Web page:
Florida professor breaks world record for the longest time living underwater with 100-day target in sight

Florida professor breaks world record for living underwater, studying human body's response to extreme pressure. Inspiring generations and pushing boundaries.
Kavita Verma
Dr. Joseph Dituri looks through a porthole inside the Jules' Undersea Lodge
Dr. Joseph Dituri looks through a porthole inside the Jules' Undersea Lodge

Frazier Nivens / Florida Keys News Bureau / Handout via Reuters 

By breaking the previous record of 73 days, a professor from a university in Florida has established a new record for the longest time spent submerged. As he continues to explore the ocean's depths, Joseph Dituri, who is now staying at Jules' Undersea Lodge in Key Largo, hopes to extend his stay for 100 days. His underwater expedition intends to motivate future generations and learn more about how the human body reacts to challenging circumstances.

"The curiosity for discovery has led me here," he tweeted early on Sunday. "My goal from day 1 has been to inspire generations to come, interview scientists who study life undersea, and learn how the human body functions in extreme environments."

Pushing boundaries for discovery and education

Joseph Dituri expressed on Twitter his desire to beat the record and emphasized his desire to inspire people and learn about life beneath the sea. His research base is Jules' Undersea Lodge, situated at the bottom of a 30-foot lagoon. Dituri has been researching the consequences of prolonged high-pressure exposure on the human body during his time submerged. His continuing use of the internet to provide his biomedical engineering course at the University of South Florida (USF) to his students is a monument to his commitment to excellence.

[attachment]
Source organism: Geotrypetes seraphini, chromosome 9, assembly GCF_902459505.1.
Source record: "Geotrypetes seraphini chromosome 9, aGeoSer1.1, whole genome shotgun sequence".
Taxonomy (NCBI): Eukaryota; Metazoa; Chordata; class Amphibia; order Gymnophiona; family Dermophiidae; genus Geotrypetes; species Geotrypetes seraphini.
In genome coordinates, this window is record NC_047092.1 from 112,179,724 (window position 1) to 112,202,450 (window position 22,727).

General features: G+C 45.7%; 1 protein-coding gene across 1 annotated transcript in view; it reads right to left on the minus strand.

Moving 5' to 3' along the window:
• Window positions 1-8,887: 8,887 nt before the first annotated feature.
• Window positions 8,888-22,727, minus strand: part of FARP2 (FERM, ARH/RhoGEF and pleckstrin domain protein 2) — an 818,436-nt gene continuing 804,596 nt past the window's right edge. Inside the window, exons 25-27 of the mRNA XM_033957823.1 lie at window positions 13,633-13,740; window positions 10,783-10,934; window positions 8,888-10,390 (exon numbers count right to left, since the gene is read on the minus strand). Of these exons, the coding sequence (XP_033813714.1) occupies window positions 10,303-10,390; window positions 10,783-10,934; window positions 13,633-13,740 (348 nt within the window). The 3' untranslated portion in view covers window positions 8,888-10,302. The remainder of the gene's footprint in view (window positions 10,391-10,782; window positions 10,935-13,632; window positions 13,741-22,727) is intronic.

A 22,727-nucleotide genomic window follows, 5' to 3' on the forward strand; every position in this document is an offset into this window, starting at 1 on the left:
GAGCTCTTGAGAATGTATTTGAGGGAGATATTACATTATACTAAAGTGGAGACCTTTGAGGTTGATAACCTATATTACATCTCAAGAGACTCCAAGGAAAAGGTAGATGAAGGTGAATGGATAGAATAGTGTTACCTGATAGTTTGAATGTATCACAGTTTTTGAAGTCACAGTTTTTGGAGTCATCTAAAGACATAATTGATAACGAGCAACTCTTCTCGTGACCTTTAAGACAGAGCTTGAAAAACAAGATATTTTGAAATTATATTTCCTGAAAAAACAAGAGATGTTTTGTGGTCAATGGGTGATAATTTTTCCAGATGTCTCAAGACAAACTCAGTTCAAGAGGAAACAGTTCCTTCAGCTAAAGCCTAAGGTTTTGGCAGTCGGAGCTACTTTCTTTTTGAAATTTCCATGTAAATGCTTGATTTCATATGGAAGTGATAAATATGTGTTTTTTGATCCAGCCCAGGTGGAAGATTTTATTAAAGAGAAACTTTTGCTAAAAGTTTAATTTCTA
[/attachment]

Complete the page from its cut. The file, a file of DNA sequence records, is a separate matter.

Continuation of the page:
Project Neptune 100 sheds light on marine research

Project Neptune 100, a collaborative undertaking led by the Marine Resources Development Foundation, is the name of Dituri's underwater expedition. The project aims to increase public awareness of marine research and conservation by taking advantage of Jules' Undersea Lodge's distinctive environment. The project acts as a platform for researching the effects of extreme settings on human health and investigating the impact of compression on the body.

Dituri undergoes tests every time a medical team dives into the lodge to evaluate his physical and mental health. Additional stem cell testing is in progress, and thorough examinations have been performed, including blood panels, ultrasounds, and electrocardiograms. Psychologists and psychiatrists are also examining the psychological impacts of isolation and incarceration.

Despite the difficulties of his subaquatic living, Dituri keeps up a strict daily schedule. He gets up at five and works out to stay physically healthy. He uses the accessible microwave to conveniently prepare his protein-rich meals, which include eggs and salmon. Dituri may be below the water's surface, but he is not alone. More than 30 adults and 15 middle and high school kids have resided in his unique underwater home for the past 74 days, adding to the lively research environment.

Dituri acknowledges that, as his quest goes on, he is missing one specific quality of life: the warmth and light of the sun. But he keeps moving forward because of his unshakable dedication to research and education. Due to surface on June 9, the record-breaking professor hopes to have a significant impact on scientific discovery and open the door for further research into the mysteries of the ocean floor.

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